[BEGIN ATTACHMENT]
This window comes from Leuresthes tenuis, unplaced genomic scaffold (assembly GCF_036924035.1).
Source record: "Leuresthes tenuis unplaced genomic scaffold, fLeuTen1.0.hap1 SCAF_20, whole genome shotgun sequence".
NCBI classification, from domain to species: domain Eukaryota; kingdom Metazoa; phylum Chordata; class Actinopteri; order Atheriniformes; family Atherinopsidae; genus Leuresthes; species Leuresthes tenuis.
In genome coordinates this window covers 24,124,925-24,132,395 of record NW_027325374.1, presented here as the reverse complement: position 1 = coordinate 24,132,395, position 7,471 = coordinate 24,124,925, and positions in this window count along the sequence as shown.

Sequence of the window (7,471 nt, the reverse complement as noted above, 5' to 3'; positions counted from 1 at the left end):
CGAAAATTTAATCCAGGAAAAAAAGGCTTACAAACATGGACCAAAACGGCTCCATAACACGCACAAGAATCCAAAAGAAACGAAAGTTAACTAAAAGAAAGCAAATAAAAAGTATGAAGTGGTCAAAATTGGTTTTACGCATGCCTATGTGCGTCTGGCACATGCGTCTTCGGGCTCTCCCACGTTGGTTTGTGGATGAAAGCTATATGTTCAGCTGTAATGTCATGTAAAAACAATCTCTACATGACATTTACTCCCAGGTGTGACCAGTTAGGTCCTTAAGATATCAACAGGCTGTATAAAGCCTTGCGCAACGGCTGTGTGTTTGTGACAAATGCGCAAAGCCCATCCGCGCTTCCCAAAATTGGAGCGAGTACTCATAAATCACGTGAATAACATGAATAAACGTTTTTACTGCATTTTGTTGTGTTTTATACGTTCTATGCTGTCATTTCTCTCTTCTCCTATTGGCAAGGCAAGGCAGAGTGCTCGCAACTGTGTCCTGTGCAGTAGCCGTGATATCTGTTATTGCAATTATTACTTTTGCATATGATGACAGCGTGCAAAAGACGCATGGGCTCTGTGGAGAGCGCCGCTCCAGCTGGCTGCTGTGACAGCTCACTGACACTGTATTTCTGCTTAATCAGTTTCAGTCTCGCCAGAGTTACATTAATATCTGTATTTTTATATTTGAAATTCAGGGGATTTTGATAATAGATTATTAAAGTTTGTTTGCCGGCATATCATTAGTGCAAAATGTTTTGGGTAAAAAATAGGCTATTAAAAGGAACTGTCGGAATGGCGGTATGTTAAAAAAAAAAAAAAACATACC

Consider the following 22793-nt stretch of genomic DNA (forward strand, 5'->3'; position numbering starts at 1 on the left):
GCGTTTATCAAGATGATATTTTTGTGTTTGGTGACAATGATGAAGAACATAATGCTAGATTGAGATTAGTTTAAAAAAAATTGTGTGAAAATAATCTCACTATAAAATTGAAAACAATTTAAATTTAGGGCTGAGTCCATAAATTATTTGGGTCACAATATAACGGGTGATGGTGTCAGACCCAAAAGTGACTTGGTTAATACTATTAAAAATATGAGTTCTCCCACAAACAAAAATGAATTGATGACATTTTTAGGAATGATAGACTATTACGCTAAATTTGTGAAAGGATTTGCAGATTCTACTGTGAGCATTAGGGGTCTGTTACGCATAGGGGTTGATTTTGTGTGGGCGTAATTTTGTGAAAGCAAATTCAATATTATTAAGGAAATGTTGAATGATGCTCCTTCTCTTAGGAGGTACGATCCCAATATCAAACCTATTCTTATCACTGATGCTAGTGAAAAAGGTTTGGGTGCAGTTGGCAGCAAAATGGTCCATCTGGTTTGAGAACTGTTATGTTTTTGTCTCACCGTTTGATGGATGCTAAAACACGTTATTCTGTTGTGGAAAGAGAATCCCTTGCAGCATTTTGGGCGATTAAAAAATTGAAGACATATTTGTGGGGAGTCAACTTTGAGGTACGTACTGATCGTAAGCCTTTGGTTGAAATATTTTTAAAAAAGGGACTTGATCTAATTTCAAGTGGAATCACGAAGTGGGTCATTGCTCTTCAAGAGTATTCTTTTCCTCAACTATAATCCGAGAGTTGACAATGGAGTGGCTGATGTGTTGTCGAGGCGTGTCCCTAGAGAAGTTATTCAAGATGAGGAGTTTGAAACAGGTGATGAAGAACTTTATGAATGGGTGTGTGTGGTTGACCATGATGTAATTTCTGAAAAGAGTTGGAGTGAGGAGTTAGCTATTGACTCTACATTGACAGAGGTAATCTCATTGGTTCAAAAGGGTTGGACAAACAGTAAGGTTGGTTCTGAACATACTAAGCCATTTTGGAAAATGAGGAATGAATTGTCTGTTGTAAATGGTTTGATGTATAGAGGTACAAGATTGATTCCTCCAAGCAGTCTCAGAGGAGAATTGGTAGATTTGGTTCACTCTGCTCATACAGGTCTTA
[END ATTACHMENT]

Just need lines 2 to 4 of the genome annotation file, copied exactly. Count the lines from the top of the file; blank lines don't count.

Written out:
Source record: "Leuresthes tenuis unplaced genomic scaffold, fLeuTen1.0.hap1 SCAF_20, whole genome shotgun sequence".
NCBI classification, from domain to species: domain Eukaryota; kingdom Metazoa; phylum Chordata; class Actinopteri; order Atheriniformes; family Atherinopsidae; genus Leuresthes; species Leuresthes tenuis.
In genome coordinates this window covers 24,124,925-24,132,395 of record NW_027325374.1, presented here as the reverse complement: position 1 = coordinate 24,132,395, position 7,471 = coordinate 24,124,925, and positions in this window count along the sequence as shown.